The plants kept on growing  throughout the summer (which was bad here in Belgium) and autumn. When  first frosts arrived I covered the maukas a bit , especially during cold nights. Still some stems took a bit of frost, with a well-known result: black spots, dead leaves,.. But what was really surprising was how the  plants  recovered from the frost: in less than a week I saw  new  small fresh leaves, while temperatures did not exceed 12 ° C. A little later, in November, the second frost came and it was a little harsher. So I decided to dig up the roots, I cut the stems, took the non-frozen, tender-tasting leaves  and used them in a salad, and kept the stems that were about 8-10 mm in diameter.  It took some time to dig up the roots, they were branched, and due to the heavy soil I had to be careful not to break them.  All in all, they proved to be quite flexible, so I only broke some small side roots.

The harvest was very acceptable, the weight of the roots ranged between 520 and 1062 grams (average weight beeing about 750 grms.), the only exception was the small cutting, which weighed only 40 grams. I put the dugged-up roots in the greenhouse, some varieties of mauka need a sun-curing period, to reduce the effect of astingency that can be present in these varieties. This is comparable to other Andean roots and tubers, who also enjoy a sun-curing process, mostly to sweeten up).

That evening, I boiled the stems that were kept aside for about 10 minutes and tasted them.  The taste was very good, rich, sweet, but unfortunately these stems remained hard , so maybe I should have boiled them for a longer time, or I should have used thinner or even thicker stems, time will tell... But with such a good taste, this certainly needs some further experimenting!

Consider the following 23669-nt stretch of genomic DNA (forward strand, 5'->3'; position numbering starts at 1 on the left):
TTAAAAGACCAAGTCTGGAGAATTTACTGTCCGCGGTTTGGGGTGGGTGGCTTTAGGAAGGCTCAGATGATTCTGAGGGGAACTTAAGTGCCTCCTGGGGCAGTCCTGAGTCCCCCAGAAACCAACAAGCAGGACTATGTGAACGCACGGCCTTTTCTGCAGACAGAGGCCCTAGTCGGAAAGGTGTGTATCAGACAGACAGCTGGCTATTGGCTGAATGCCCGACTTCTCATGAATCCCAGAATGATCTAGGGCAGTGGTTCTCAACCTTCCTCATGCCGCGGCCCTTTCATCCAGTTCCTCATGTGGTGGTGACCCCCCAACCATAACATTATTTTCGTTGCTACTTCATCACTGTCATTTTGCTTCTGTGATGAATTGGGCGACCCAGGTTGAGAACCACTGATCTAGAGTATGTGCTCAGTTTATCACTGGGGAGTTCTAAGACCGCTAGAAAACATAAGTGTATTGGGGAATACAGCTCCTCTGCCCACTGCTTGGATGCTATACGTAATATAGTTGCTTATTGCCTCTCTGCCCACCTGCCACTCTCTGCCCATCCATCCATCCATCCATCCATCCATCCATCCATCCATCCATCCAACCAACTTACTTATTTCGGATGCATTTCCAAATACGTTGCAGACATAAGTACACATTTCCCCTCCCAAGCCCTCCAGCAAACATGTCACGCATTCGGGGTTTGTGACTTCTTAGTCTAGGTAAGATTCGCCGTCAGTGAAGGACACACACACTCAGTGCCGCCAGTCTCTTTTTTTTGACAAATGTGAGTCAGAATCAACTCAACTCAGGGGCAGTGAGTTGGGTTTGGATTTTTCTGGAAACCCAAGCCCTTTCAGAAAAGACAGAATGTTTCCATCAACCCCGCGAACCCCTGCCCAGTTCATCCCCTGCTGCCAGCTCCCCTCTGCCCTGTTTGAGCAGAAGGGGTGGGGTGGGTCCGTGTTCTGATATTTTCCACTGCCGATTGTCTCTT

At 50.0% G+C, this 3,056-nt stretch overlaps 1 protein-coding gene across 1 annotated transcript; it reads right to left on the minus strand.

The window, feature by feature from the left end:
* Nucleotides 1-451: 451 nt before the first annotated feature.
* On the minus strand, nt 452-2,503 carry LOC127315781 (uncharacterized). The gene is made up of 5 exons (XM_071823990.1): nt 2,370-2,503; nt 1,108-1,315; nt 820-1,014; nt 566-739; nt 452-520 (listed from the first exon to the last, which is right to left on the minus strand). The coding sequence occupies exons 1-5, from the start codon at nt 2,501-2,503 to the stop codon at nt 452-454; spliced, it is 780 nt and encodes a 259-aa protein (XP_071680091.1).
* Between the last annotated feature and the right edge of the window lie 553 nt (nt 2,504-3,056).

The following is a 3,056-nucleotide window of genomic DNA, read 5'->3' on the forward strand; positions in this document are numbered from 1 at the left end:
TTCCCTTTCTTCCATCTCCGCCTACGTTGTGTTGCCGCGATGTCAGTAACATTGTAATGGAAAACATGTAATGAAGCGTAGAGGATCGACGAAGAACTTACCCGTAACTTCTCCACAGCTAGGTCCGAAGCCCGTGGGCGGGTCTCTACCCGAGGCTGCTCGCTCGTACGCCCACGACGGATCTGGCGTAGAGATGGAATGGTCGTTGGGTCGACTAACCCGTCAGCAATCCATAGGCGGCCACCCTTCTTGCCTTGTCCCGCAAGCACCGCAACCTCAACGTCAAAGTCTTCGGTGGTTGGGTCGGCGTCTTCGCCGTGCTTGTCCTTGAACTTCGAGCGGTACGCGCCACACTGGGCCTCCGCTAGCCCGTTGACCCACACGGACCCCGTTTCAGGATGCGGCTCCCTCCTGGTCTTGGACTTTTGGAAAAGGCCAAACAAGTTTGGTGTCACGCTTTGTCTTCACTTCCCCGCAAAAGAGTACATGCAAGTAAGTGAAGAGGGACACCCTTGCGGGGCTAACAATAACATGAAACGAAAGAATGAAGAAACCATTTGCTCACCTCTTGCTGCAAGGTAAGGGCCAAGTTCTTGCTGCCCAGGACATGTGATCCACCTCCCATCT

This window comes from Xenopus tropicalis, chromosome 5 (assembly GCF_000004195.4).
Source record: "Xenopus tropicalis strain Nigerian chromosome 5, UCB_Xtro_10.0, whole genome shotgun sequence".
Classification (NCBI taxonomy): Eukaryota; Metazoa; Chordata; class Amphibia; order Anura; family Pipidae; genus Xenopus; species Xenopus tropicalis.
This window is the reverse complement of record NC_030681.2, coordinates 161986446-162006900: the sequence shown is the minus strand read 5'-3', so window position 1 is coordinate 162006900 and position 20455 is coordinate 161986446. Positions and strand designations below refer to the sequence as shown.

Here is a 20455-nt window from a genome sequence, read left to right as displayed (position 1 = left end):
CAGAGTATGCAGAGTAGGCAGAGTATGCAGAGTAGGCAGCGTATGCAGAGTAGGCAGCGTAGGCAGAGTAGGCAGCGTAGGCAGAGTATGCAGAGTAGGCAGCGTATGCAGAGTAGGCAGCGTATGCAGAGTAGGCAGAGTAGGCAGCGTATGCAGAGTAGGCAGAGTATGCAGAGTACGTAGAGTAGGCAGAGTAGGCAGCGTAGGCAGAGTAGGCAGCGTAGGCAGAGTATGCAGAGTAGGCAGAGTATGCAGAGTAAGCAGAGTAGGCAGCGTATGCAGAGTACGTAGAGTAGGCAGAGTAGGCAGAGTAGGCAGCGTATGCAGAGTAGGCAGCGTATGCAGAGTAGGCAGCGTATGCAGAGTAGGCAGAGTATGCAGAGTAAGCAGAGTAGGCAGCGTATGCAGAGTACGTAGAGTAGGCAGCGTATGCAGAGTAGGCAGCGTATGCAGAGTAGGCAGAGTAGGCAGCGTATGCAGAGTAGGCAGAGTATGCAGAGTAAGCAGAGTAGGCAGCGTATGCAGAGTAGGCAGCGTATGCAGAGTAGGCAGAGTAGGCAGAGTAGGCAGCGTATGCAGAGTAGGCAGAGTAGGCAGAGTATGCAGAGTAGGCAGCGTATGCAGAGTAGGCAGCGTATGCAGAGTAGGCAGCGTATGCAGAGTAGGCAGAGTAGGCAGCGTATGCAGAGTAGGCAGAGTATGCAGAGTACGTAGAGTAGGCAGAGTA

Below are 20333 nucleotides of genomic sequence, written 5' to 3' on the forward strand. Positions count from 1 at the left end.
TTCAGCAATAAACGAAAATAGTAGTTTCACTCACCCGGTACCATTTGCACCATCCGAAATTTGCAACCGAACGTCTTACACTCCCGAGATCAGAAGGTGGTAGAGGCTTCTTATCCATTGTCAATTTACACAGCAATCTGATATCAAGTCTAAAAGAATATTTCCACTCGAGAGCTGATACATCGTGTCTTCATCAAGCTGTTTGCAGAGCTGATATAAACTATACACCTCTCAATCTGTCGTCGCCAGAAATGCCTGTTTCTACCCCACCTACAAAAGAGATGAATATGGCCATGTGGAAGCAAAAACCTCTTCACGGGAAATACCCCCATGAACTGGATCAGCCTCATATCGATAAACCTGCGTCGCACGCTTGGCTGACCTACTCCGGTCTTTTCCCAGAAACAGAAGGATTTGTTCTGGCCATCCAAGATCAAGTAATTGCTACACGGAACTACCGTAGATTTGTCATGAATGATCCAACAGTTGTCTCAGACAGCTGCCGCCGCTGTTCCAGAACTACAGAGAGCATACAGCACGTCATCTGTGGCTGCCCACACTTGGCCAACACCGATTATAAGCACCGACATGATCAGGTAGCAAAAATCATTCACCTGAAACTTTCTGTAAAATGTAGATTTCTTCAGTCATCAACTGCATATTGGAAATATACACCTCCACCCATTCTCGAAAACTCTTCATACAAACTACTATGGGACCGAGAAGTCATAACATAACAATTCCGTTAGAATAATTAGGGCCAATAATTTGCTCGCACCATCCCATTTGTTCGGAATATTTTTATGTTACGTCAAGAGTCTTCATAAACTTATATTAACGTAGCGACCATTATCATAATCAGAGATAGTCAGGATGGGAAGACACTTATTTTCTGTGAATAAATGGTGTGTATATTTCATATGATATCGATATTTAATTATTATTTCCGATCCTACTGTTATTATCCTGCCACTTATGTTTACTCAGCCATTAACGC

Now that I've tasted the leaves and the stems, the only thing left for me to do was , off course, tasting the roots!  I left them for about a week in the greenhouse, after that period, I took one of the branched roots, I peeled it and cut the roots in pieces of some 5-8 cms, and boiled them. It didn't take a long time for the roots to become soft, just about 7-8 minutes.  I took them out of the water, added a pinch of salt, and served them.  The texture of the roots was very dense, we could see a sort of 'growth' ring on the cut parts of the roots. And yes, again, the taste was very good, it can be compared to some sort of mixture between potatoes, parsnips, and even sweet potatoes , less sweet however. Even a small nutty taste was discovered.  And..they might even become sweeter after a long sun-curing period.

Mauka obviously has a huge potential in temperate climates, a good harvest, a very good taste, quite easy to grow out (at one time I even noted the plants were the healthiest and fastest growing plants in my garden).  A bit more investigation is needed to find out some things, such as: will they produce seeds here, will it be easy to make selections for an increased yield and an even better taste, could the astringency be out-selected, are the roots resistant to frosts and winter humidity, how will they behave in hot and dry summers,.... Lots of things to find out, but this could have a great future...

During the last year I received two new mauka varieties, mauka blanca and mauka roja.  Both seemed to be a little bit less productive compared to the variety mentioned above, but this could turn out to be otherwise in the following years.  Mauka blanca came from Cajamarca, Peru, while mauka roja came from Cuzco, Peru.

Mauka blanca:


Leaf and stem comparison: on the left mauka, in the middle mauka blanca and on the right mauka roja: